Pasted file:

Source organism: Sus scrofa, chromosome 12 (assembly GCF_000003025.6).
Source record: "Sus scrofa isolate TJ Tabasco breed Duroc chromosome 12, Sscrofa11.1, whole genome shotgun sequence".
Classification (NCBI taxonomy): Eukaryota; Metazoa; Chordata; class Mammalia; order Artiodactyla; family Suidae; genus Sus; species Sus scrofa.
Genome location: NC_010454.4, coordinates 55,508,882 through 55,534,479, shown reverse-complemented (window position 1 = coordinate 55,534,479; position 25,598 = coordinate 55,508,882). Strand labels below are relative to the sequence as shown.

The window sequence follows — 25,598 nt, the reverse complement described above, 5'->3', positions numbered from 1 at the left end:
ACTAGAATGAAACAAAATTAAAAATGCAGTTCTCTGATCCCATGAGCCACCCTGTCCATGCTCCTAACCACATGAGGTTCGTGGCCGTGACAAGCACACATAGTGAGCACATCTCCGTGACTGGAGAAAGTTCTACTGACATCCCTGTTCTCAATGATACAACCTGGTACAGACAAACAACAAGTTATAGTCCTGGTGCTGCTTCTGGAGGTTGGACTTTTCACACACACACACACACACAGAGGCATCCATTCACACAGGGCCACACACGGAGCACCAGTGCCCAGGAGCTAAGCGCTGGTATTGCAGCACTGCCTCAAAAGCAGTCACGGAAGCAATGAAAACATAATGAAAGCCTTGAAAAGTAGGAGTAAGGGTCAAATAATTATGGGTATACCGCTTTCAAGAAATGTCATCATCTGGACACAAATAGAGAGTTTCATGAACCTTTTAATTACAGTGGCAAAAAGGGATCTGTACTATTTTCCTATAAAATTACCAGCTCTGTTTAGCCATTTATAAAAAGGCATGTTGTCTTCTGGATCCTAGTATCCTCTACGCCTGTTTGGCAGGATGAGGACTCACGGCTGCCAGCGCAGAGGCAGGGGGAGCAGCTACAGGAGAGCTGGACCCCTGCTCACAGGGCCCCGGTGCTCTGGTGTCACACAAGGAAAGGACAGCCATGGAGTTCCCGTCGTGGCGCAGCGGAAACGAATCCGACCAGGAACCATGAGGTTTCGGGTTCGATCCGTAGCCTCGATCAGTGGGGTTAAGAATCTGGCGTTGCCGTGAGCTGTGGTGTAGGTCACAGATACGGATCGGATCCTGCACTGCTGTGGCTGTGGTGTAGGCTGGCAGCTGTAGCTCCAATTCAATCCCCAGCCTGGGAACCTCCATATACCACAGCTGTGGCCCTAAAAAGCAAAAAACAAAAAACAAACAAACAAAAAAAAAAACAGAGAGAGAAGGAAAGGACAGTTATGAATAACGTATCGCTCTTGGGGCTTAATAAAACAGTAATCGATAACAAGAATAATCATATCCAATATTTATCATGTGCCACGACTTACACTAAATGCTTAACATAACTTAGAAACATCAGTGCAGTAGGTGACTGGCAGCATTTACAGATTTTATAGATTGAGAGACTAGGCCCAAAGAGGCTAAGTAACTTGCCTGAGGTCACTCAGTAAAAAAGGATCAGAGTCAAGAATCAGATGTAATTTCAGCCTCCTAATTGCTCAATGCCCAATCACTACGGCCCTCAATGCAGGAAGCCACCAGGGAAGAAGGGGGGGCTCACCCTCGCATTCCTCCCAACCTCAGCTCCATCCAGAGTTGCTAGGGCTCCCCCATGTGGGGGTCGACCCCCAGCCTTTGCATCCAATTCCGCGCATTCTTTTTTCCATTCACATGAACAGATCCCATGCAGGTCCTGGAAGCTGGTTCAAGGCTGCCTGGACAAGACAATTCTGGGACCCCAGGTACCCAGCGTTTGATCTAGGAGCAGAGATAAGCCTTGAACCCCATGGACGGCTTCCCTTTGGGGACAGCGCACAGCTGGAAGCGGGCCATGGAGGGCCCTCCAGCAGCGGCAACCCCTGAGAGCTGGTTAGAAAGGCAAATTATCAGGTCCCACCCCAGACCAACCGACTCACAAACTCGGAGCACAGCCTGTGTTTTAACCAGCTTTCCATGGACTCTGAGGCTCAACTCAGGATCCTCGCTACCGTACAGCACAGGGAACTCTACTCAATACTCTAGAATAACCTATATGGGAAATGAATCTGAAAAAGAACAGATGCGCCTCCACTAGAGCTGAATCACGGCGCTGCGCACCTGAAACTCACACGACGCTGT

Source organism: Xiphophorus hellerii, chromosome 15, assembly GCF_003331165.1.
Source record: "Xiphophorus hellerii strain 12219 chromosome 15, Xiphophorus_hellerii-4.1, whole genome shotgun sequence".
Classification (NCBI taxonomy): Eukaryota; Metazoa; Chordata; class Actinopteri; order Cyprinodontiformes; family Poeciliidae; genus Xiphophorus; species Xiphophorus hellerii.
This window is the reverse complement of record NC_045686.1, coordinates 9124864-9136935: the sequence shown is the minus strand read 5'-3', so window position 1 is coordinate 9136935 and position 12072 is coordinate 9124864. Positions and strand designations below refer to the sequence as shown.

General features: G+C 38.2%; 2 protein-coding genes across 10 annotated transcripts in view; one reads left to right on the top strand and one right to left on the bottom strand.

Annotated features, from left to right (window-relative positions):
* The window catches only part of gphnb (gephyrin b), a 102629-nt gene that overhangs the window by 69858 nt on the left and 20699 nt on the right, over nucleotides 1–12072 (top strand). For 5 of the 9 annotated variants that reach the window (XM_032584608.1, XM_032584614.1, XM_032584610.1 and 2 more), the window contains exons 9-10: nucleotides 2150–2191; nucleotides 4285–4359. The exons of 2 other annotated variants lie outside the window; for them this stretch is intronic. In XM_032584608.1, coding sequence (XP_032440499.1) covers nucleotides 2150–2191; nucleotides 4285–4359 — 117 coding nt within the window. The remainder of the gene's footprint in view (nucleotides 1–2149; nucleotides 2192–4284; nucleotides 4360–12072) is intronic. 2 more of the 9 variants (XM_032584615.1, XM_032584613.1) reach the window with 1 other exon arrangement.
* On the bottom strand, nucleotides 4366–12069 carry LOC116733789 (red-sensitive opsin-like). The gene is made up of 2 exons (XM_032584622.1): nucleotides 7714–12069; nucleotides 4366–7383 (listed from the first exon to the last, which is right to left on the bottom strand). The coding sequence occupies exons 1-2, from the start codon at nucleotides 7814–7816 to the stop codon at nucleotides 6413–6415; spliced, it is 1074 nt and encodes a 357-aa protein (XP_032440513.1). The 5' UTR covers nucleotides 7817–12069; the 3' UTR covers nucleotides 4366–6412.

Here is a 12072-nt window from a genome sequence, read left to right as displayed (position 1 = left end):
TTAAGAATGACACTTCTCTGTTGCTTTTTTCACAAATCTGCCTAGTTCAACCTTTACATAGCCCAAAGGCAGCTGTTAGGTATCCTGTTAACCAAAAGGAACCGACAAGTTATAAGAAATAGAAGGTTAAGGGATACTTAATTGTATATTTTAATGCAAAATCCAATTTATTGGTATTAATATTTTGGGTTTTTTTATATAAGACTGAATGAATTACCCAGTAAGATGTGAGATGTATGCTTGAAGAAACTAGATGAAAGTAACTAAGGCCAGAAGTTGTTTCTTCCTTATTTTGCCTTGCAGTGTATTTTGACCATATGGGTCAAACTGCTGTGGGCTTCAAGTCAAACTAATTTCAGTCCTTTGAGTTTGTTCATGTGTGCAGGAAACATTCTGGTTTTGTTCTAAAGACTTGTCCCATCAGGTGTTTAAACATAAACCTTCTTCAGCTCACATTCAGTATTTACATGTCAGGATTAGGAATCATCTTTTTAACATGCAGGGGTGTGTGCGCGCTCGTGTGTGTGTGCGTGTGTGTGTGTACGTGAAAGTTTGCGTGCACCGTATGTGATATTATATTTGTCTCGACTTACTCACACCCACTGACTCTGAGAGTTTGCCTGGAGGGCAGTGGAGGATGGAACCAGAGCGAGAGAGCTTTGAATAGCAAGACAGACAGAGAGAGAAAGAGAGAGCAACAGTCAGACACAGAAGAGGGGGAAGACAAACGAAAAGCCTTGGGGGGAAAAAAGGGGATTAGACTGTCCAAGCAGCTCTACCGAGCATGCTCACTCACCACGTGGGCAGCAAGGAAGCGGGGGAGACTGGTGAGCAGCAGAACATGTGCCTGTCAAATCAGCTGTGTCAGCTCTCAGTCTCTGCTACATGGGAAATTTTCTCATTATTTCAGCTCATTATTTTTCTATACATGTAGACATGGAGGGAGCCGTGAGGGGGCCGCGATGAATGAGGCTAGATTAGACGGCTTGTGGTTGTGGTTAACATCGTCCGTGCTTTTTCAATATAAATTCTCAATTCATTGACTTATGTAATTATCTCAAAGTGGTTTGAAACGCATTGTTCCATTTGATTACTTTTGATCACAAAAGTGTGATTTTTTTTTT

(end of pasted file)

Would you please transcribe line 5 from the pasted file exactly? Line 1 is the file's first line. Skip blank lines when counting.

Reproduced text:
The window sequence follows — 25,598 nt, the reverse complement described above, 5'->3', positions numbered from 1 at the left end: